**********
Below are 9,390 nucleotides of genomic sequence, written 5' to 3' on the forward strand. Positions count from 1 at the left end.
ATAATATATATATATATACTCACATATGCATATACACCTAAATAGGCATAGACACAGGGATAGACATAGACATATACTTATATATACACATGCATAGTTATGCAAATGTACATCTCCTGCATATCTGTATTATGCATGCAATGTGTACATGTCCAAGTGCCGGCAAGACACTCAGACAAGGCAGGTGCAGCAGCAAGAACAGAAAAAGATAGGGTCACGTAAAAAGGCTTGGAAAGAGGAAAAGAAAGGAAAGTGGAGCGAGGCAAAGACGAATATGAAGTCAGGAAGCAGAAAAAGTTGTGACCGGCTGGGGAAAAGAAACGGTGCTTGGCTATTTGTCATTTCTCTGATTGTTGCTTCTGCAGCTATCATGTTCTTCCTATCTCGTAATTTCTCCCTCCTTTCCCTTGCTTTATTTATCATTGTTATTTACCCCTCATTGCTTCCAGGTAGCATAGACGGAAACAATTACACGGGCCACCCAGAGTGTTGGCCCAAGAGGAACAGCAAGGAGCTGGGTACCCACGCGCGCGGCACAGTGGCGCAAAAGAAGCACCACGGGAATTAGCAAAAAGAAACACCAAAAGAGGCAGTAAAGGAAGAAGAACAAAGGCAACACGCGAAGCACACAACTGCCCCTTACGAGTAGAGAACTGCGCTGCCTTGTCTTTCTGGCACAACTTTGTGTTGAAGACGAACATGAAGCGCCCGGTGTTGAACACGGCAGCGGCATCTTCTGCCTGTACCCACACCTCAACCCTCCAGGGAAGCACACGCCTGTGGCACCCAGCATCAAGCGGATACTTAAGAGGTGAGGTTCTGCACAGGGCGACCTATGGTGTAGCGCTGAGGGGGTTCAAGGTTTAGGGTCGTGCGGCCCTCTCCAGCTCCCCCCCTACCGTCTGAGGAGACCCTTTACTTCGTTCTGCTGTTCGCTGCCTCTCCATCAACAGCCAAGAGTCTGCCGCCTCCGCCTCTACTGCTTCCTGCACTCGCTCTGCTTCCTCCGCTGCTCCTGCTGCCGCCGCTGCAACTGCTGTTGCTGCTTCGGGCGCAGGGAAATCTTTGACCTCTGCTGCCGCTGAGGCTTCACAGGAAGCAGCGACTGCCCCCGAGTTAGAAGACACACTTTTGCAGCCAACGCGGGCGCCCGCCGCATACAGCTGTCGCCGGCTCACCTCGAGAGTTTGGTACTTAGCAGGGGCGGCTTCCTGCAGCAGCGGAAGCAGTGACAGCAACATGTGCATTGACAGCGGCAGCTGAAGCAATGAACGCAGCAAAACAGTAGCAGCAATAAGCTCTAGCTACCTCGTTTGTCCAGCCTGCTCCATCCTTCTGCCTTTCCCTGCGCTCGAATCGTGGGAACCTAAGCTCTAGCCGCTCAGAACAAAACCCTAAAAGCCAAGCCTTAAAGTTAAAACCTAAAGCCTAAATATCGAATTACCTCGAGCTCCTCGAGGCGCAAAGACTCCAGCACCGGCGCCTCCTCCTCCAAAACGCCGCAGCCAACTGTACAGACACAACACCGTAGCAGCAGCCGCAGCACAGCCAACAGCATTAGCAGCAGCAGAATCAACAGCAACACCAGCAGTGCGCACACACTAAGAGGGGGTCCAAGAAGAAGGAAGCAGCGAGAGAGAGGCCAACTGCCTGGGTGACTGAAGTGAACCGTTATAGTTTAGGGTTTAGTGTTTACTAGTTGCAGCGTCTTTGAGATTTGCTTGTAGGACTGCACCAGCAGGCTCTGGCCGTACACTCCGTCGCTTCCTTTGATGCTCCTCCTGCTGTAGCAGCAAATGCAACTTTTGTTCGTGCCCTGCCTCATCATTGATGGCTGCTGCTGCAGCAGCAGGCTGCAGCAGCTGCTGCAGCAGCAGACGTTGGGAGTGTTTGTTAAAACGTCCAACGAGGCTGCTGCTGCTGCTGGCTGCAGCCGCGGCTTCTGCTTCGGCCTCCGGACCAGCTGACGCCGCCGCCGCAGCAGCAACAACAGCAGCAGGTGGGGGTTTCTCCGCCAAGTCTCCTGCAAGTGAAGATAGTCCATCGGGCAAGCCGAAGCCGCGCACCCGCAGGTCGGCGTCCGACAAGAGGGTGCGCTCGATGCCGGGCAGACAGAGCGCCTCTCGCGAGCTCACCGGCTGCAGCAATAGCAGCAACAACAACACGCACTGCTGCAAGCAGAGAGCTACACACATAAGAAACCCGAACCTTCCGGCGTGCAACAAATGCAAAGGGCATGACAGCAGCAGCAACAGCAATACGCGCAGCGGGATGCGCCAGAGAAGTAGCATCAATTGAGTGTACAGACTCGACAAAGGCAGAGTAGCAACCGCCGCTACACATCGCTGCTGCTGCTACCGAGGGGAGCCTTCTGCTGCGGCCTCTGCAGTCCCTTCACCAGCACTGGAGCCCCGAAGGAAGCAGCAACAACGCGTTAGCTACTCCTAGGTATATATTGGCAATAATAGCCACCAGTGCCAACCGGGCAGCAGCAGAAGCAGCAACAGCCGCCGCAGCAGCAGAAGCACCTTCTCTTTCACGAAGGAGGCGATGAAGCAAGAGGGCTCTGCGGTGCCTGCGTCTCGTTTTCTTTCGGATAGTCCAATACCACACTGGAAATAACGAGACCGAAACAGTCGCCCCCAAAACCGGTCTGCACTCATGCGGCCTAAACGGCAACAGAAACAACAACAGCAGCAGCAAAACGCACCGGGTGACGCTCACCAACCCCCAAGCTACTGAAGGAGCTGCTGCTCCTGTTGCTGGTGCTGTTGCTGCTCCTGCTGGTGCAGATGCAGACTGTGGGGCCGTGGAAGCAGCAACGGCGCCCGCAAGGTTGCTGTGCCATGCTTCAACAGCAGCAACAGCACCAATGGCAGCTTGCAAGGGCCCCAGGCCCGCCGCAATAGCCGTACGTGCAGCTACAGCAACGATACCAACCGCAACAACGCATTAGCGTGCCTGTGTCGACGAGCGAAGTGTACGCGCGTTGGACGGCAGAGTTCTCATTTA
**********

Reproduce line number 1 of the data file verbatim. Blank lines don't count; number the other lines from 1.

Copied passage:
Below are 9,390 nucleotides of genomic sequence, written 5' to 3' on the forward strand. Positions count from 1 at the left end.